Hatching Eggs the Scientific Way!

Discussion in 'Incubating & Hatching Eggs' started by cchardwick, Sep 16, 2012.

  1. cchardwick

    cchardwick Chillin' With My Peeps

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    May 21, 2009
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    OK, I'm a geeky scientist and I have been busy with my new experiments in hatching chicken eggs! I've heard rumors that you can sex the egg before it hatches by how round it is and that the pointy eggs turn into roosters and the round eggs turn into hens. So my first experiment is to test this theory.

    The first thing I did was measure the length and width of the egg and calculated a ratio of the two numbers. I used a digital caliper accurate to 0.01mm from my reloading days. I calculated a number by taking the width divided by the length times 100 and rounding to one decimal place. A 'score' of 100 is a perfectly round egg and the lower the number the more pointy the egg. My scores were from about 64 to about 82.

    Then I weighed each egg on my kitchen balance accurate to 0.1 gram. I then used a pencil and wrote on the end of the egg with the roundness score on top and the weight in grams below. Then I organized them left to right with the pointy eggs on my left (lower roundness score) and the round eggs on my right (high roundness score).

    I then set a weight limit because it seemed that all of my very round eggs were underweight. I chose 45 grams for the weight cut off. Anything below that I considered too light.

    I had about four 18 packs of eggs to chose from. These were collected over the last four days since I get about 18 eggs a day. I wanted enough eggs to be able to chose all my eggs from at least half of the eggs on the right, the round ones. I'm assuming a ratio of 50:50 hens to roosters, so keeping with the right half should give me all hens. And keeping with the eggs that weight the most should give me the most healthy chicks.

    I'm supposed to get my R-Com 20 Pro with USB incubator in the mail tomorrow and I'm ready to go, I just need to add water and eggs! This will truely test the roundness vs. sex theory!

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    I dropped and broke one egg while weighing (OH NO!).
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    I've heard that pencil marks on eggs have no effect on the embryo.
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    The 20 eggs on the top are the ones I'm going to use, which were selected from the four cartons below. I was three eggs short of filling them all as you can see from the last row on the left, the rooster end.
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    Tomorrow I can replace this stock photo with the real thing!
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    Last edited: Sep 16, 2012
  2. JHorn91180

    JHorn91180 Chillin' With My Peeps

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    Good experiment but I have tried it b4 myself. Turns out its just a myth. Another way to prove it is by haveing hens seperated by cages and u will notice somthing. Each day u gather ther egg, each hens eggs will look differnt but will almost always b about the same size shape and weight on average. So a hen that lays a round egg will almost always lay a round and and a hen that lays a long egg will almost always lay a long egg as well. If u alternated the same roo in and out of the hens cages each day to make sure all were fertilized by him u will notice about the exact same ratio in pullets and roos per # of eggs hatched from each hen. Shape has nothing to do with sex. Interesting enough chicks from round eggs have a rounder shape and plumpness to them compared to chicks with a longer body structure from long eggs. This usally changes as they grow tho.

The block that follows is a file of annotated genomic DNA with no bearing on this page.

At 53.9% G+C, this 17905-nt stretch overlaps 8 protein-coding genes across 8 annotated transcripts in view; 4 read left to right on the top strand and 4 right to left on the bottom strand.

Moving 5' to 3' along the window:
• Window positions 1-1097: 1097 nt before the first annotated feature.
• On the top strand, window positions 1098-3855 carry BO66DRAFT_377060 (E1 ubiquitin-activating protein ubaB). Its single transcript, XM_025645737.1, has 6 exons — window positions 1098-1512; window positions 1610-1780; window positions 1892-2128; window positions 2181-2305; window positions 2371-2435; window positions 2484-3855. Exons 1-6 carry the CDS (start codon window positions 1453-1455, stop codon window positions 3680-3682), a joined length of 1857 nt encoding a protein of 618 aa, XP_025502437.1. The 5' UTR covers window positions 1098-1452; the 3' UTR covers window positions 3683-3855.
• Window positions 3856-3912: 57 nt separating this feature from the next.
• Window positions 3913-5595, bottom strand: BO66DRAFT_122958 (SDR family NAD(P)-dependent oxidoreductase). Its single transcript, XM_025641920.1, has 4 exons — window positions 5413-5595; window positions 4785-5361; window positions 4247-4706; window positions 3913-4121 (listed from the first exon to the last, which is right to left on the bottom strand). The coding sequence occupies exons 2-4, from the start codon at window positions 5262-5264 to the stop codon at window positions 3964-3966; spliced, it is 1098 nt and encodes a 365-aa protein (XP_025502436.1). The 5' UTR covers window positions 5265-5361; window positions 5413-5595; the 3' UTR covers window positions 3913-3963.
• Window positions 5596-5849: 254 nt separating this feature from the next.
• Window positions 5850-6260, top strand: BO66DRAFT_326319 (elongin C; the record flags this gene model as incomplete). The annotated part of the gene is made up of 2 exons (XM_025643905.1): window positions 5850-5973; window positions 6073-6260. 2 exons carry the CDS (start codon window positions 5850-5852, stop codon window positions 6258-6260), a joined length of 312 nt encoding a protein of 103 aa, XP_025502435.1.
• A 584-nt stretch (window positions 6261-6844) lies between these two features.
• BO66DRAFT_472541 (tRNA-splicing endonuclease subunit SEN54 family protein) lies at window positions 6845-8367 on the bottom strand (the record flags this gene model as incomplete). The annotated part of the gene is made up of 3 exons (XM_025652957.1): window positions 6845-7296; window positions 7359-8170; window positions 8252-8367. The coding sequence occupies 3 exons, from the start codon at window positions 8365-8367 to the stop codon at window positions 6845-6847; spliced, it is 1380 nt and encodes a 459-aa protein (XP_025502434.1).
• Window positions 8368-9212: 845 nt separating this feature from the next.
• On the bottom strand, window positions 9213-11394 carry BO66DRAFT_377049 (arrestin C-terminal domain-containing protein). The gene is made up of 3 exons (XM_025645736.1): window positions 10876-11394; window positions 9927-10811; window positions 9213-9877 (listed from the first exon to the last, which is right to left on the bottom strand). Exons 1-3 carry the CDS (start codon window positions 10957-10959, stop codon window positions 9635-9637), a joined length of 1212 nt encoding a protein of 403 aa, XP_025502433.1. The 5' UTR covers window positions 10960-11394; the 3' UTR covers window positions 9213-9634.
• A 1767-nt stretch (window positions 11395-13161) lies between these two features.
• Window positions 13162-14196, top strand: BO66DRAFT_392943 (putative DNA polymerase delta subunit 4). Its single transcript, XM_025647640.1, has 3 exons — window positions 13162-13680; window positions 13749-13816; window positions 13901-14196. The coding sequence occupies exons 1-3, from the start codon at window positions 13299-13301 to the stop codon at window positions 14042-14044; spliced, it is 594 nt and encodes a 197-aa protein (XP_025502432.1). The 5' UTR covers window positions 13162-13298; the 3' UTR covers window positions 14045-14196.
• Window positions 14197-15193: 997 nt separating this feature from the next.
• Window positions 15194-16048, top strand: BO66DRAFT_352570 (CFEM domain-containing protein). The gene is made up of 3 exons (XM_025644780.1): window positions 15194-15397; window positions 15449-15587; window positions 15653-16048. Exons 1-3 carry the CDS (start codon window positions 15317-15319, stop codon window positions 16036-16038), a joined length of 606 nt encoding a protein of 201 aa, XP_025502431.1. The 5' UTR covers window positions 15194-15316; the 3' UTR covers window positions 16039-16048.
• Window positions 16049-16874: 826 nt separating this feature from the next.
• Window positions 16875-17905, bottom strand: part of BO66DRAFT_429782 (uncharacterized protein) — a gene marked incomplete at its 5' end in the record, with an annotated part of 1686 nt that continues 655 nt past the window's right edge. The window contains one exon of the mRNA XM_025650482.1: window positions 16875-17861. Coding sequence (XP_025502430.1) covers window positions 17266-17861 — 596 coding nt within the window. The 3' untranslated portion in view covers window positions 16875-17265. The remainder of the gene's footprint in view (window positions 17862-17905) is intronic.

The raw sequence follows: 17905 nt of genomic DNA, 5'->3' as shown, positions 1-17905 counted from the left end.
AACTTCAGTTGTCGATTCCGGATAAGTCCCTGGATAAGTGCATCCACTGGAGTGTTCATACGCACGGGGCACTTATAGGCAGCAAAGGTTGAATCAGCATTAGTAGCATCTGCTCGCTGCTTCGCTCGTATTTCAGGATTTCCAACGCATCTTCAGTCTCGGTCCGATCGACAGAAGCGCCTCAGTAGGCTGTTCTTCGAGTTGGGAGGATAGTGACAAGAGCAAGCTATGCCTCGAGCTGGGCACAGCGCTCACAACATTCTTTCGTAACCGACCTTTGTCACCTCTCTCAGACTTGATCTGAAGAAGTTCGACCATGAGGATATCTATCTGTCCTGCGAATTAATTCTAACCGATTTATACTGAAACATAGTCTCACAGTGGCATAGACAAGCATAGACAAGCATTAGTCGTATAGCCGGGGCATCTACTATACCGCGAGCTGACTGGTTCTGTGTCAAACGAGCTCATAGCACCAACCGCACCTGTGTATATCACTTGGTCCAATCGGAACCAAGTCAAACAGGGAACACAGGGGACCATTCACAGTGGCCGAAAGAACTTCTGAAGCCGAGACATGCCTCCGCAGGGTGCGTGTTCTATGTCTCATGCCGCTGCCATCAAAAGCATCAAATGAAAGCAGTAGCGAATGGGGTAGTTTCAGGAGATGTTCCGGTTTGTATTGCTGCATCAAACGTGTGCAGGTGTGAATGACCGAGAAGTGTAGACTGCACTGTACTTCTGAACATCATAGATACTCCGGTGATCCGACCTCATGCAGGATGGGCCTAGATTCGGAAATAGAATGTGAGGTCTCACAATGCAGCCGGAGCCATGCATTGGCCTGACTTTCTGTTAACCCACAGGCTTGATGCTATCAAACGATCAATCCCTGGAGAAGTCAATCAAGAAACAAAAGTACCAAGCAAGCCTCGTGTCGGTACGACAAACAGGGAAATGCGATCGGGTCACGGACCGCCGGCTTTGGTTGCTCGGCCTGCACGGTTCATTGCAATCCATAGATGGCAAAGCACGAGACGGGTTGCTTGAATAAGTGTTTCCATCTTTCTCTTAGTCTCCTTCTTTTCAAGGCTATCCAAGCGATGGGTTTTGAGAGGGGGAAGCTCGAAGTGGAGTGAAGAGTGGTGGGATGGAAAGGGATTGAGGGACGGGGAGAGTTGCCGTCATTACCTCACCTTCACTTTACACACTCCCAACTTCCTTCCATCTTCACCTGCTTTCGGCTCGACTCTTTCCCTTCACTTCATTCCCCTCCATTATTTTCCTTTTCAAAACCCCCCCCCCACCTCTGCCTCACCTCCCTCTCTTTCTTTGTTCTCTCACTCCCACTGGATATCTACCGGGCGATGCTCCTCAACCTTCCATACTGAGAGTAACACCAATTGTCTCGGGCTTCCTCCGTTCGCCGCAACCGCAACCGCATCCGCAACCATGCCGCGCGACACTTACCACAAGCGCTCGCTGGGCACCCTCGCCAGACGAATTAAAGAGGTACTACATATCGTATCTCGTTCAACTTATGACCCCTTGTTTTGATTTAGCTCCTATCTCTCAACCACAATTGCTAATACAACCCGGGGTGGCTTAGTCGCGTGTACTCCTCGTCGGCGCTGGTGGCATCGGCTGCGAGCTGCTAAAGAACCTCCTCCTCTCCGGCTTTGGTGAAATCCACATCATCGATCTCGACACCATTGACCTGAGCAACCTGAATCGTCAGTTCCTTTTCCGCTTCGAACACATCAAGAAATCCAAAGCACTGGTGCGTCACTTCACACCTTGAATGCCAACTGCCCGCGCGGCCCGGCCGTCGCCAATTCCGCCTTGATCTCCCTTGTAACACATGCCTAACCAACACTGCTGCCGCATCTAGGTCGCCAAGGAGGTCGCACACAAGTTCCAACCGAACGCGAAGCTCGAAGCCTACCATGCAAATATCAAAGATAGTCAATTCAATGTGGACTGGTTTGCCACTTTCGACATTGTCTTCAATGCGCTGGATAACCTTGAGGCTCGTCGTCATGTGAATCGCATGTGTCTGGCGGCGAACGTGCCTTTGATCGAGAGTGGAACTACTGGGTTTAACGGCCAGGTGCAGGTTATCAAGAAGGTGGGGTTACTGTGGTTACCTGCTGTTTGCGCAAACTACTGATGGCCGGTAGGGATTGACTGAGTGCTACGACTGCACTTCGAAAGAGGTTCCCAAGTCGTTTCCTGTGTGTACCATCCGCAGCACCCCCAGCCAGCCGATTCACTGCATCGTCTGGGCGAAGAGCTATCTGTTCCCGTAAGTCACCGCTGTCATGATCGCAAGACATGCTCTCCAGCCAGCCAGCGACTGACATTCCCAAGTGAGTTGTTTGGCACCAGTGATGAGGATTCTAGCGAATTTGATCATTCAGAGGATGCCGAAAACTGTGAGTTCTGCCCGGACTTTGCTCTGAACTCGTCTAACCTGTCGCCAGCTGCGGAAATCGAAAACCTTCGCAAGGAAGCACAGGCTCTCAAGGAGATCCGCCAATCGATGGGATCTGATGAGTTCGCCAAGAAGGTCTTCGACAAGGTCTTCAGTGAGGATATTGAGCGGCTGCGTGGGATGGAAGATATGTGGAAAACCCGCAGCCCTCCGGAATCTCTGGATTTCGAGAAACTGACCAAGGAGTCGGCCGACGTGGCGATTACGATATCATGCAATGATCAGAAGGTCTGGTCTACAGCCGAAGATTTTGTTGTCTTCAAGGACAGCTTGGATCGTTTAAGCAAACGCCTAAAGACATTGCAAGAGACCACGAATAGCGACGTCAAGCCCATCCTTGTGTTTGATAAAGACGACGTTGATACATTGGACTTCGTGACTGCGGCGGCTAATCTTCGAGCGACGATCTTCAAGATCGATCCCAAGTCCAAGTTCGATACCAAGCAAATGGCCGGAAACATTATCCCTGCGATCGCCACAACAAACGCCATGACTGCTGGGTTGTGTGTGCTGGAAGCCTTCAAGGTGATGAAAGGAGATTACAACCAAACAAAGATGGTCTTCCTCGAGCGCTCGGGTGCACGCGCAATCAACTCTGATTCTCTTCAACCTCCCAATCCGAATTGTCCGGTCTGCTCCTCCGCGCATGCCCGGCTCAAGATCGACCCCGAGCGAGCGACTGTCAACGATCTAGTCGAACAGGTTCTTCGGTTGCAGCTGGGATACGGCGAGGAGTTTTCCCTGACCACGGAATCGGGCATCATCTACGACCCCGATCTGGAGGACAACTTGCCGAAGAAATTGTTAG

3. cchardwick

    cchardwick Chillin' With My Peeps

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    I've actually heard both sides of the story. I've heard that some people have chickens that will lay all sorts of different shapes, all from the same chicken. And one guy on this site claims he hatched 31 hens with zero roosters this way. I'll either have all hens or a bunch of plump chickens LOL.
     
  4. JHorn91180

    JHorn91180 Chillin' With My Peeps

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    I have had hundreds of chickens and for the most part each hens egg is almost always an exact replica of the egg she laid the day before and the day b4 that ect. Like I sd I have tried this and if u chart the hatches and keep them seperated as they mature u will see it averages about 50/50 in the end. One of my largest roundest UK import roos hatched out of an egg that was almost completely round like a large golf ball. On another note I did notice somthing else interesting. The hens kept back from the round eggs did tend to lay round eggs like thier mothers and the ones from the long eggs laid long eggs also. Not all but more then half in both situations and the rest laid a normal oval egg like most hens do. I would also like a link to the post where the guy states he hatched 31 hens and zero roosters this way. Honestly thats about the same chances of being struck by lightning or winning the lottery. I do agree that hens somtimes lay different shaped eggs but 90 percent or greater will look like exact replicas in size shape and color though out that hens life but tend to gain mass as the hen ages. Seriously tho u dont have to take my word for it but if u knew exactly which of your hens were laying the round eggs and which were laying the long ones u could seperate them in cages by themselves and see they r pretty consistant on egg shape size and color. If u look at the eggs u selected as eggs that will give u all hens and seperated them by size and color. I bet u will notice they seperate in maybe 4 to 6 groups as each group can b linked back to one hen.